Pixar president on their development process, why there's no sequel to Inside Out or WALL-E

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Jul 5, 2016, 11:30 AM EDT

Though the studio just dropped Finding Dory and has a new Toy Story in development, Pixar isn’t exactly known for cranking out sequels. So, why don’t we already have Inside Out 2 and WALL-E: Back to Earth in development?

Pixar president Jim Morris chatted with Entertainment Weekly about their development process and said they strive to do original stories (the recent spate of sequels notwithstanding) and typically only consider a sequel when the original creative team has a compelling story actually worth telling. Which is why Ratatouille is still a one-shot and it took more than a decade for The Incredibles to get a follow-up.

Check out an excerpt from his comments below:

“Most studios jump on doing a sequel as soon as they have a successful film, but our business model is a filmmaker model, and we don’t make a sequel unless the director of the original film has an idea that they like and are willing to go forward on. A sequel in some regards is even harder [than the original] because you’ve got this defined world which, on the one hand, is a leg up, and on the other hand has expectations that you can’t disappoint on…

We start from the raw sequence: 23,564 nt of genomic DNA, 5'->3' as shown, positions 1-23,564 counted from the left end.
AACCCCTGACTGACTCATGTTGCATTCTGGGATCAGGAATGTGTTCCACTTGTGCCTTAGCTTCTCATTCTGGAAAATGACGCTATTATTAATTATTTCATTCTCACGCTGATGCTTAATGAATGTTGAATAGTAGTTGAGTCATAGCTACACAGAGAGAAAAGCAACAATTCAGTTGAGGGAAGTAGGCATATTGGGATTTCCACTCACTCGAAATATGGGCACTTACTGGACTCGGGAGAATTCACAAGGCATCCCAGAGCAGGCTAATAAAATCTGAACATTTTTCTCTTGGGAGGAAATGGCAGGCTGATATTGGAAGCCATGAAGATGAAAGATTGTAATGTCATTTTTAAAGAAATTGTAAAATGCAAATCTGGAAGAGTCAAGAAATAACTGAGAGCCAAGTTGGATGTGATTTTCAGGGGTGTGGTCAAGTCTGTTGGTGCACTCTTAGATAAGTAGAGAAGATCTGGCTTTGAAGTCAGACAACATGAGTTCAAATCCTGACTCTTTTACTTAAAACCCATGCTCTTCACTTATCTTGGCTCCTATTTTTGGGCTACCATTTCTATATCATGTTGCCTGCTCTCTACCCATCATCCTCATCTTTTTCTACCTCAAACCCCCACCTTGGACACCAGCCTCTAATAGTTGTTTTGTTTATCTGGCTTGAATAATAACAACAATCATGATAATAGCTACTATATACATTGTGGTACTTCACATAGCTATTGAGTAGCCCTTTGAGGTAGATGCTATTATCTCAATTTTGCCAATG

Pete Docter [who directed Inside Out] has an original idea for his next film. Brad Bird, being the director of Ratatouille, is working on The Incredibles and we haven’t really spoken about [a sequel to] that. And WALL-E is close to my heart since I produced it. It would be good to back and visit that world and let everybody know that the humans actually survived again after getting back to their burnt-out planet. But that was really a love story that had its beginning, middle, and end, so we’re not really planning any further stories in those worlds at this point.”

For those keeping count: Since 2006 (when it was purchased by Disney) and running through its scheduled releases the next few years, Pixar will have averaged seven sequels over 21 total projects. It’s a risky approach to not double down on proven IP, but Pixar has built its business on launching compelling original films and lighting up the box office more often than not.

Here’s hoping the next few sequels, and originals, can live up to the expectations.


(Via Entertainment Weekly)